08 August 2012

Binge drinking in Africa a crisis

After years of turning a blind eye to alcohol abuse, politicians from South Africa to Kenya and Zambia are under pressure to tackle a problem that is adding to Africa's burden.

On a bitterly cold Saturday afternoon in Worcester, a forlorn rural community near South Africa's southern tip, the queue at the liquor store is the longest in town.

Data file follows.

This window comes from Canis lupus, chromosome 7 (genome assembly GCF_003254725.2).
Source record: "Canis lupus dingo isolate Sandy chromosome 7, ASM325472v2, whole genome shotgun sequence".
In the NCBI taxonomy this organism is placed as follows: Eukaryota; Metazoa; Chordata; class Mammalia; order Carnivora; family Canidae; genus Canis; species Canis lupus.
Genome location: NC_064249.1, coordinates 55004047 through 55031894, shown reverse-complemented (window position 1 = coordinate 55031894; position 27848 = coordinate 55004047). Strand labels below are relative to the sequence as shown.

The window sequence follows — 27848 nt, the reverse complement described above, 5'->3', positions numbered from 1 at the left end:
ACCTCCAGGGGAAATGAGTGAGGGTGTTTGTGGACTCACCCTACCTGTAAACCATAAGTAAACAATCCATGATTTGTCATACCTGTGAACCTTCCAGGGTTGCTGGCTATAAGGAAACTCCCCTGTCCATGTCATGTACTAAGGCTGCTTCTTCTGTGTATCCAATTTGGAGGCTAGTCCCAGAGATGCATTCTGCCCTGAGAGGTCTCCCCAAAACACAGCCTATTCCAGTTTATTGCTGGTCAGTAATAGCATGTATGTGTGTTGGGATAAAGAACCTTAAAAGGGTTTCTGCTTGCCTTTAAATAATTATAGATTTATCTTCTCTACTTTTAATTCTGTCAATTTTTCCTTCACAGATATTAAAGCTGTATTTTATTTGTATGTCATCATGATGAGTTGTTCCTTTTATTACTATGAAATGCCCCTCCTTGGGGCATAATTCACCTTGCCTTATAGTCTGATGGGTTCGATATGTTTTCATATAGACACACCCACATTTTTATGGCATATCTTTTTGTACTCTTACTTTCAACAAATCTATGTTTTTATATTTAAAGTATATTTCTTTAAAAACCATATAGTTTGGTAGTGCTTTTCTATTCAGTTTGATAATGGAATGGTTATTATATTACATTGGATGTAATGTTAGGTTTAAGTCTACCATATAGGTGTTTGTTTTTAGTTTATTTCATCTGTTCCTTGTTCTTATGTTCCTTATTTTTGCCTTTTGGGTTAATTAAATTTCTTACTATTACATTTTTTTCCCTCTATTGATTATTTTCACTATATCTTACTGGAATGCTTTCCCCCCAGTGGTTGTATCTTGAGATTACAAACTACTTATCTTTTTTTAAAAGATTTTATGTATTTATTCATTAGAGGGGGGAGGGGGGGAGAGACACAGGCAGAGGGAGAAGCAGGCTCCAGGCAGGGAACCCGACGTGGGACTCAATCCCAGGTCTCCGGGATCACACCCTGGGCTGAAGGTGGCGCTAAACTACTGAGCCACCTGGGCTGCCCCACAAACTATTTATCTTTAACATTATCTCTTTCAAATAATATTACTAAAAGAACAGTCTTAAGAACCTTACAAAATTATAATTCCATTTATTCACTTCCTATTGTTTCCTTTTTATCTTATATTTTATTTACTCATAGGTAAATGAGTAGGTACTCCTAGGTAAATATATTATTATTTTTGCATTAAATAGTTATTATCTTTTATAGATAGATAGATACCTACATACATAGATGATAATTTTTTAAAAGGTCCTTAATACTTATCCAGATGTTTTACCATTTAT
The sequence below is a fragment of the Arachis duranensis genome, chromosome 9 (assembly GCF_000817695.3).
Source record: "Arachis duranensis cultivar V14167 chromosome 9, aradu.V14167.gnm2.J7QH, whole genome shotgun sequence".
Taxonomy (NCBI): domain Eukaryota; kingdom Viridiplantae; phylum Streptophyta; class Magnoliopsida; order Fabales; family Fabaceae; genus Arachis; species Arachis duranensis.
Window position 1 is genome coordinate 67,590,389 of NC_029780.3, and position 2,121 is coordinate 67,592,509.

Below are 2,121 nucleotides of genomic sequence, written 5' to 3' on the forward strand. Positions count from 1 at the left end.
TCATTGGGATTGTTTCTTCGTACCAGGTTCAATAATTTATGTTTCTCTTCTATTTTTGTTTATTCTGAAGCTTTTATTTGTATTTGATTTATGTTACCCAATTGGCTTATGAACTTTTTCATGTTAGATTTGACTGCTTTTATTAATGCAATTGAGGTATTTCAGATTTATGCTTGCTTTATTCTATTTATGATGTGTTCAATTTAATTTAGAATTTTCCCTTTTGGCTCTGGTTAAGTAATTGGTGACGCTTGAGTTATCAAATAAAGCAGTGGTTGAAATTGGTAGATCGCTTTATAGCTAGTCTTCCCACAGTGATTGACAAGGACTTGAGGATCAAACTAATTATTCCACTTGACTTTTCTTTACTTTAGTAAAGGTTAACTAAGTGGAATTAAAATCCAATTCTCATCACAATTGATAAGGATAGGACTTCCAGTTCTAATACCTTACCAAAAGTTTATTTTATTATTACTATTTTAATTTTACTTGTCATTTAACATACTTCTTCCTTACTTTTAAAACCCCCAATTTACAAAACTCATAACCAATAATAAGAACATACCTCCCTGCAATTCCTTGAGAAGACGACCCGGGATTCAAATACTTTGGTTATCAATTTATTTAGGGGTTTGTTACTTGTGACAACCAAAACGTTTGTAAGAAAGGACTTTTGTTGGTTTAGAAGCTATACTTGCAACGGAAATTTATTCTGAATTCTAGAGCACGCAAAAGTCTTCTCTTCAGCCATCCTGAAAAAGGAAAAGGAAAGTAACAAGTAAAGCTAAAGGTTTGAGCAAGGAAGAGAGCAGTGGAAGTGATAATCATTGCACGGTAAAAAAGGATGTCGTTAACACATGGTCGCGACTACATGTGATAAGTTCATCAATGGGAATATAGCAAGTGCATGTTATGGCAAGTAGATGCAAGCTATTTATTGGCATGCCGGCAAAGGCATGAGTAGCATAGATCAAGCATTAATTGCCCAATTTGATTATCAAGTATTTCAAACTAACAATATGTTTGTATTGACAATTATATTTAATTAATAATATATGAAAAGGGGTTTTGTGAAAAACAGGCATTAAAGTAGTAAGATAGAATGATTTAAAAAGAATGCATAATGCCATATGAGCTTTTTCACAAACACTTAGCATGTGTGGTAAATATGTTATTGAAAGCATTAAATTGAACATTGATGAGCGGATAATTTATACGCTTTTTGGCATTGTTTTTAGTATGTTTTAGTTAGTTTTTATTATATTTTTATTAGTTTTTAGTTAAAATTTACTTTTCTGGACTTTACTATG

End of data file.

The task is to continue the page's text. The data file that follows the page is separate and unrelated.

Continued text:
"It's true that most people in Africa don't drink for cultural, religious and economic reasons but those who drink, drink a lot," said Dr Vladimir Poznyak of the World Health Organisation (WHO) in Geneva. If governments finally crack down effectively, companies that produce and sell alcohol may find Africa no longer allows the spectacular sales growth they have achieved there in recent years.


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